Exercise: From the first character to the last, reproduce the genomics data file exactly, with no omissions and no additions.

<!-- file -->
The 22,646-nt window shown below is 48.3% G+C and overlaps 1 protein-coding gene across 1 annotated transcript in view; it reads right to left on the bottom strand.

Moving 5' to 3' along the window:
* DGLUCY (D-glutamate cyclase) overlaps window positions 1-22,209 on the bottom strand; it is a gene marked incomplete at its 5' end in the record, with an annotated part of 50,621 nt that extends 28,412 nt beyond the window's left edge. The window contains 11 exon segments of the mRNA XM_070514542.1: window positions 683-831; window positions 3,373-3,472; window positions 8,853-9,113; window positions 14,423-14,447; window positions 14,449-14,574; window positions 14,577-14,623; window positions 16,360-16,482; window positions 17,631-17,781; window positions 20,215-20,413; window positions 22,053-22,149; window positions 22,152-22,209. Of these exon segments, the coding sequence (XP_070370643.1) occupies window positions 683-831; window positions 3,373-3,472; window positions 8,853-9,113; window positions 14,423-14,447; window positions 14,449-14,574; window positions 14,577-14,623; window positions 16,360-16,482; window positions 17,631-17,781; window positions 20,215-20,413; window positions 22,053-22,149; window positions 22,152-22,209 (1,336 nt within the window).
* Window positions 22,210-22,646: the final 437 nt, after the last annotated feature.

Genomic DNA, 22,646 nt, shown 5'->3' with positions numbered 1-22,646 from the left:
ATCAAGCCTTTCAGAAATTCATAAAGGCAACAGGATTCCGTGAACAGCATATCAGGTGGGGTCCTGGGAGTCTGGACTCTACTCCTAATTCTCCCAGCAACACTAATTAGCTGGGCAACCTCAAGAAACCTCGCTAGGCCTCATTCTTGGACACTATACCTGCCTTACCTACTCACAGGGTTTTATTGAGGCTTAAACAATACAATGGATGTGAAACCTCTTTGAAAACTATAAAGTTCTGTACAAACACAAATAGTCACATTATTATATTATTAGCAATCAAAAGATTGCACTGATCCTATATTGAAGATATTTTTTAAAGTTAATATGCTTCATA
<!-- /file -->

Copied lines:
The 22,646-nt window shown below is 48.3% G+C and overlaps 1 protein-coding gene across 1 annotated transcript in view; it reads right to left on the bottom strand.

Moving 5' to 3' along the window:
* DGLUCY (D-glutamate cyclase) overlaps window positions 1-22,209 on the bottom strand; it is a gene marked incomplete at its 5' end in the record, with an annotated part of 50,621 nt that extends 28,412 nt beyond the window's left edge. The window contains 11 exon segments of the mRNA XM_070514542.1: window positions 683-831; window positions 3,373-3,472; window positions 8,853-9,113; window positions 14,423-14,447; window positions 14,449-14,574; window positions 14,577-14,623; window positions 16,360-16,482; window positions 17,631-17,781; window positions 20,215-20,413; window positions 22,053-22,149; window positions 22,152-22,209. Of these exon segments, the coding sequence (XP_070370643.1) occupies window positions 683-831; window positions 3,373-3,472; window positions 8,853-9,113; window positions 14,423-14,447; window positions 14,449-14,574; window positions 14,577-14,623; window positions 16,360-16,482; window positions 17,631-17,781; window positions 20,215-20,413; window positions 22,053-22,149; window positions 22,152-22,209 (1,336 nt within the window).
* Window positions 22,210-22,646: the final 437 nt, after the last annotated feature.

Genomic DNA, 22,646 nt, shown 5'->3' with positions numbered 1-22,646 from the left:
ATCAAGCCTTTCAGAAATTCATAAAGGCAACAGGATTCCGTGAACAGCATATCAGGTGGGGTCCTGGGAGTCTGGACTCTACTCCTAATTCTCCCAGCAACACTAATTAGCTGGGCAACCTCAAGAAACCTCGCTAGGCCTCATTCTTGGACACTATACCTGCCTTACCTACTCACAGGGTTTTATTGAGGCTTAAACAATACAATGGATGTGAAACCTCTTTGAAAACTATAAAGTTCTGTACAAACACAAATAGTCACATTATTATATTATTAGCAATCAAAAGATTGCACTGATCCTATATTGAAGATATTTTTTAAAGTTAATATGCTTCATA